There was no shortage of vendors this year, with lots of offerings from Planetary Pinball, Pinbits, Cliffy, and Rob Anthony (Borygard on Pinside, along with his friend Taro) who brings lots of cool stuff for games and does pinball board and machine repairs right on site. Pacific Pinball Museum also brought their silver trailer from the ’50s with five games inside – they call it the Lil’ Ju Ju – and sold some pretty cool T-shirts too.
Other usual suspects were there too; Hawkins & Mueting of Pinball Collector’s Resource with their rows of pinball paper and other treasures, Rick from Bay Area Amusements, and some other pinball guys selling homegrown California mods and pinball related merchandise.
Starship Fantasies brought backglasses, plastics, ramps and playfields too. Dan and Nifty Nate – California’s own Nifty Pinball – toiled night and day showing people their LEDs and discussing what might look best where. They also did a bang-up job on the special limited edition lanyards which were only available to people who brought games!
Jersey Jack Guarnieri and Butch Peel from Jersey Jack Pinball were on hand hanging out with the attendees, and Gerry Stellenberg from Multimorphic in Texas (maker of P-ROC and the innovative P3 Pinball platform) was there with his machine which he transformed into several different games over the course of the weekend. Randy Perlow premiered some ColorDMD titles and JJ from Game Exchange was seen milling about the crowds. It was a star-studded weekend!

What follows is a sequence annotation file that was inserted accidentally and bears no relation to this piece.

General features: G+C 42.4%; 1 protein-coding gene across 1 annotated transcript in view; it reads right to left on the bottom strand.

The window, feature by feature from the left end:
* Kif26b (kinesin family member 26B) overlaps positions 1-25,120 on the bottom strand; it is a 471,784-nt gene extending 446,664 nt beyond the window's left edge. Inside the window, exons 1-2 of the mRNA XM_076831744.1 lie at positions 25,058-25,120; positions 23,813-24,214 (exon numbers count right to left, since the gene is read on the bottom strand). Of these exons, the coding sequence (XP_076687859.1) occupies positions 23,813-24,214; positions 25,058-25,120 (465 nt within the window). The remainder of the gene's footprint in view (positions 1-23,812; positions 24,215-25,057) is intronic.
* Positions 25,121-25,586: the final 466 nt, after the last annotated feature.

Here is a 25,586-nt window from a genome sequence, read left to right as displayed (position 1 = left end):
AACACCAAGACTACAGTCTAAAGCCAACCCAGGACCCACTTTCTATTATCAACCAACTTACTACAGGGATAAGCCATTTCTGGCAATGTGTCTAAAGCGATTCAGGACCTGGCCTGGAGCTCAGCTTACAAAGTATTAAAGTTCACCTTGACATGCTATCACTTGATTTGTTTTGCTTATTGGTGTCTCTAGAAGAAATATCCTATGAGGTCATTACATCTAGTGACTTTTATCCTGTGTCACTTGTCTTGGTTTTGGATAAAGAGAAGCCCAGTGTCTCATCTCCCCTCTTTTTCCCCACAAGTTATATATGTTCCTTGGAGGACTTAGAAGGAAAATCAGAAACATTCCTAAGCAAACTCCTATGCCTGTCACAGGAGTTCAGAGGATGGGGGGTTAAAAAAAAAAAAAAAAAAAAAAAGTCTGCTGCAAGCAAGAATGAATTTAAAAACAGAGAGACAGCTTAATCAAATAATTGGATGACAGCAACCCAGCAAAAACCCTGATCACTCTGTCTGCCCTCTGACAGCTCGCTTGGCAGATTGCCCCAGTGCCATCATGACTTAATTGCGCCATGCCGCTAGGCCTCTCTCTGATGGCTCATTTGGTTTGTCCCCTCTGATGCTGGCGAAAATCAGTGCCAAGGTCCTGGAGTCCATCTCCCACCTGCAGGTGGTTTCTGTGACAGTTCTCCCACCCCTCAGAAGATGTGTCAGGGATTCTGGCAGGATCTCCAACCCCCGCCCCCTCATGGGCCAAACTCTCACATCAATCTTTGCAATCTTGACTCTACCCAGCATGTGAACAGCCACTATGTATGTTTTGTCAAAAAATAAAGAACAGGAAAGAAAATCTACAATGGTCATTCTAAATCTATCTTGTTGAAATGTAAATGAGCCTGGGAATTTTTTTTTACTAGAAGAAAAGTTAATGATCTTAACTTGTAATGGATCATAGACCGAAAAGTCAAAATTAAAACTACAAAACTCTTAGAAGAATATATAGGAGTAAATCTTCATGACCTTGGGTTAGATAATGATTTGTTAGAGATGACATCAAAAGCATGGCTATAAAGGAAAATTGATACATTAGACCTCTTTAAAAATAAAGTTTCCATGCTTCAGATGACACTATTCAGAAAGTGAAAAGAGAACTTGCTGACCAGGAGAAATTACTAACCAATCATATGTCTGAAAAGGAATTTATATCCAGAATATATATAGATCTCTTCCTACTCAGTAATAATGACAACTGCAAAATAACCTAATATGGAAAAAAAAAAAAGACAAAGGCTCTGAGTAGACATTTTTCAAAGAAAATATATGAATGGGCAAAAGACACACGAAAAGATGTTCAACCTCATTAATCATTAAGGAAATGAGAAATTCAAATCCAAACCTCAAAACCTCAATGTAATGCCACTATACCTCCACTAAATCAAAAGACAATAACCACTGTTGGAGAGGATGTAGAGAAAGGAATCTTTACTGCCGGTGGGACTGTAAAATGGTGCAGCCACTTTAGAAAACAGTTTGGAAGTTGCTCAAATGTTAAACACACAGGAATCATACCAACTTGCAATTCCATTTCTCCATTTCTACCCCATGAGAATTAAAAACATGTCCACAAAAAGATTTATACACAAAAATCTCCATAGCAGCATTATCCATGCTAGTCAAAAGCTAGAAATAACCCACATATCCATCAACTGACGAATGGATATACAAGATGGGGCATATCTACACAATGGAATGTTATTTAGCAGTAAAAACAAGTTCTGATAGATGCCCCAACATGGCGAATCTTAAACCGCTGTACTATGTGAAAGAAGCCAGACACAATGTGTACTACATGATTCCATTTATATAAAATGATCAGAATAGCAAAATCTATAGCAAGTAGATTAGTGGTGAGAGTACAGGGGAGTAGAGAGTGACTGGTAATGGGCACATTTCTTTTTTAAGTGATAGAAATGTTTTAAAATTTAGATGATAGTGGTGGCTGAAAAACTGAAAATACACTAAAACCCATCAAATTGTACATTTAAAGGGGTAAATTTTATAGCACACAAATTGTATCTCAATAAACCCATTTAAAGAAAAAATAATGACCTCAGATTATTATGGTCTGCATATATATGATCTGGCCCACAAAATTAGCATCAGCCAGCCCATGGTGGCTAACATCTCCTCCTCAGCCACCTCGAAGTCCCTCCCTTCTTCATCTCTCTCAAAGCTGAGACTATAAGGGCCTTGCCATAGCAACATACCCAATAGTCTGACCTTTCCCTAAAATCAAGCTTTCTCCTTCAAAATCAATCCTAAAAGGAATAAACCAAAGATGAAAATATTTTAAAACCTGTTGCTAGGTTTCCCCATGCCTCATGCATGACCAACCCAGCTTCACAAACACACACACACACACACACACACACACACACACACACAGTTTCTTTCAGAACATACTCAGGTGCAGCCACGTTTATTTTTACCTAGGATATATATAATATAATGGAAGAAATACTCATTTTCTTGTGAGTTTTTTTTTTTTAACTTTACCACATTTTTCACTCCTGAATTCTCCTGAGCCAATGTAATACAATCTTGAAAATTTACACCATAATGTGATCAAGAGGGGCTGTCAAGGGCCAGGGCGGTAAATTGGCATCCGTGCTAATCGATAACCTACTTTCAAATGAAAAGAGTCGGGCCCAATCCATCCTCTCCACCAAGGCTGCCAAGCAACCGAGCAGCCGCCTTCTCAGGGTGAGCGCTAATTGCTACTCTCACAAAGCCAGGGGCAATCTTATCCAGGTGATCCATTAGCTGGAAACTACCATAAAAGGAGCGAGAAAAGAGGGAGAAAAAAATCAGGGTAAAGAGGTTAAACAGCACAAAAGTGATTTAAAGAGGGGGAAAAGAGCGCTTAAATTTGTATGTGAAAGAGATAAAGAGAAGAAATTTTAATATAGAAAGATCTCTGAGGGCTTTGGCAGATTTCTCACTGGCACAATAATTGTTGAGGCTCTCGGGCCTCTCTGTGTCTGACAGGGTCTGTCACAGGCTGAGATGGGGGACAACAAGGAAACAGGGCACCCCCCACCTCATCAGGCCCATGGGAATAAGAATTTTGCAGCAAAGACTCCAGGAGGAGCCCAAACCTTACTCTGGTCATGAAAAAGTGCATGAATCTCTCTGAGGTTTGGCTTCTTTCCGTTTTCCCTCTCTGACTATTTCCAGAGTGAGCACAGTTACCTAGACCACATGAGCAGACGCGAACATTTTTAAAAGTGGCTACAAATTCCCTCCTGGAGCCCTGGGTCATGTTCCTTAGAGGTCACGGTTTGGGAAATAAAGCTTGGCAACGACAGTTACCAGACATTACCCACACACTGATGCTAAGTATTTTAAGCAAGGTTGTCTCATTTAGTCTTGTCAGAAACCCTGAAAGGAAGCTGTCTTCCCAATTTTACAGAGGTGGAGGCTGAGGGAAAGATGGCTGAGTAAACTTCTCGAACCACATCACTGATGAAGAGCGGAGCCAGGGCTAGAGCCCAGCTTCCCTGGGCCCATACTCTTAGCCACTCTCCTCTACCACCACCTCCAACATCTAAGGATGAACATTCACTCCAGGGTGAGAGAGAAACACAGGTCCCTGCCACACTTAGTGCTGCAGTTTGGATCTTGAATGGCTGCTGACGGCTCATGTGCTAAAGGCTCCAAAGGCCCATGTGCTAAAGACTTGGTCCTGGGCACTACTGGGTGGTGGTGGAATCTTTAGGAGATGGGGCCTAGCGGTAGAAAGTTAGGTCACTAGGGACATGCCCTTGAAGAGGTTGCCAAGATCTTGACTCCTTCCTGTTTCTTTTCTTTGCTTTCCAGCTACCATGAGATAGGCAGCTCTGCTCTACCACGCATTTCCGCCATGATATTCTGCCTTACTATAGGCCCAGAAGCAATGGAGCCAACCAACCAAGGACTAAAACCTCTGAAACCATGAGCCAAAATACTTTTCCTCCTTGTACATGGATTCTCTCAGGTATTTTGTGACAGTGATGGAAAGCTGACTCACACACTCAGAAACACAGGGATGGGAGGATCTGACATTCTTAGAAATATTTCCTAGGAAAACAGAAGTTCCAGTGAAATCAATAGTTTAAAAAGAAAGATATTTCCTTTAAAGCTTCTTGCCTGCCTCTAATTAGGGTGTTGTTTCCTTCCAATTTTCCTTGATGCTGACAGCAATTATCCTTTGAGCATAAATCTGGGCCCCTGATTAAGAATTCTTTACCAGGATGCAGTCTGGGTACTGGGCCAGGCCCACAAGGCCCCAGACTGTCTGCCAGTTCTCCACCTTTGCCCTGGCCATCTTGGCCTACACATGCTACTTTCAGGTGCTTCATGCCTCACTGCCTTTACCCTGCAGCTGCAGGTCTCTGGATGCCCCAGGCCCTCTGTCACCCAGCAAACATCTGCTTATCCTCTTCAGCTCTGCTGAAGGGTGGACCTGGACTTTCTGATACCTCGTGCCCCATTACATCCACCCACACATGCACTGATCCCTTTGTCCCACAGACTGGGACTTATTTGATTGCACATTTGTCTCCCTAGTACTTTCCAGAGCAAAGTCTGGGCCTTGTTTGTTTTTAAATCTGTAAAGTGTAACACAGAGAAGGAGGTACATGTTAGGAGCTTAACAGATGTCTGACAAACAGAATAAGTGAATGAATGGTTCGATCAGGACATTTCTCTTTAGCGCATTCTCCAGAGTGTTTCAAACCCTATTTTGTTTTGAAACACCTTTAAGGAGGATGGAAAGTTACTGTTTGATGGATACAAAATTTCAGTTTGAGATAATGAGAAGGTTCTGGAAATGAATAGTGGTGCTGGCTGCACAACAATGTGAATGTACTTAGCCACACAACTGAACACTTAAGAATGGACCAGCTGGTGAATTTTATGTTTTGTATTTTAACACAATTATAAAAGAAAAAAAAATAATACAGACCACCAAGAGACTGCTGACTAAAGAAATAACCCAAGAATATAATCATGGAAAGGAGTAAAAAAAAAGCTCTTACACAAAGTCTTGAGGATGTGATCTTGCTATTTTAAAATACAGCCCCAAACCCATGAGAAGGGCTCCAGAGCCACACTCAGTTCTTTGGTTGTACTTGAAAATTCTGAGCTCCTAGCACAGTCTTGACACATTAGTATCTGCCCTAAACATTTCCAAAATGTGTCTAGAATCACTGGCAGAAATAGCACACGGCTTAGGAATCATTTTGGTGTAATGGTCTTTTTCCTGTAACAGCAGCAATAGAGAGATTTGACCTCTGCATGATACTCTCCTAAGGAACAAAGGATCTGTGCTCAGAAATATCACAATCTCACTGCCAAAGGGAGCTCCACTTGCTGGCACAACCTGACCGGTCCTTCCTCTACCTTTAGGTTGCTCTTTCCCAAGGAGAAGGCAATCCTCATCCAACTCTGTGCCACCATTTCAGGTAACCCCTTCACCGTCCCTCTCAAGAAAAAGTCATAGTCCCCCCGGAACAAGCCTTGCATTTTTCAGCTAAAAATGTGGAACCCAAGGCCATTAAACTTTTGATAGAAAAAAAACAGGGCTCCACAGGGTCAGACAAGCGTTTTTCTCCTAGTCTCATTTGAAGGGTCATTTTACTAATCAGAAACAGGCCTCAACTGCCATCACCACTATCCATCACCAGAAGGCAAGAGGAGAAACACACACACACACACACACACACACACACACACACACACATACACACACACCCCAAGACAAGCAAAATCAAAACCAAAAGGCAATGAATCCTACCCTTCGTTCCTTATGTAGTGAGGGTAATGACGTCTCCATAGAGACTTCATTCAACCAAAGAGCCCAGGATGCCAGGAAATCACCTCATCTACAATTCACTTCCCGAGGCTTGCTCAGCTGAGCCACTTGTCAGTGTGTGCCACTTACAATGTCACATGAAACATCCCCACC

Pin-a-Go-Go started 20 years ago – just a bunch of Pinthusiasts who brought games to share with fans and future pinheads – and when the organizers found that there was money left over they donated it to charity. To this day, that is what still happens as the show is now run by a 501(c)3 nonprofit board known as the Northern California Pinball Association, and people bring pinball machines to share because they want others to find the joys of playing pinball.
This year proceeds in excess of $20k were donated to the Dixon Teen Center, while all earnings from the tournament went to the Pacific Pinball Museum. The citizens of the small town of Dixon roll up their sleeves and help out the show with volunteers who do everything from wristbands to cleaning the bathrooms! Dixon Rotary put out some awesome food in the food tent, including tri-tip and chicken sandwiches made right on-site.
Every year I bear witness to wonderful things that happen at Pin-a-Go-Go, and this year I saw some of the best yet. An attendee from Reno had a part break on a rare Williams Scorpion on Saturday night. A local pinhead grabbed the part, took it home and handed it back to the Reno pinhead first thing Sunday morning – freshly welded and ready to keep the game running for the rest of the show.
These small acts of pinheads helping pinheads are what makes Pin-a-Go-Go so special. A few years ago – 2014 I think it was – the theme for Pin-a-Go-Go was ‘Peace, Love & Pinball’. Wouldn’t it be nice if the whole world worked that way?
See you all at Pin-a-Go-Go 2017.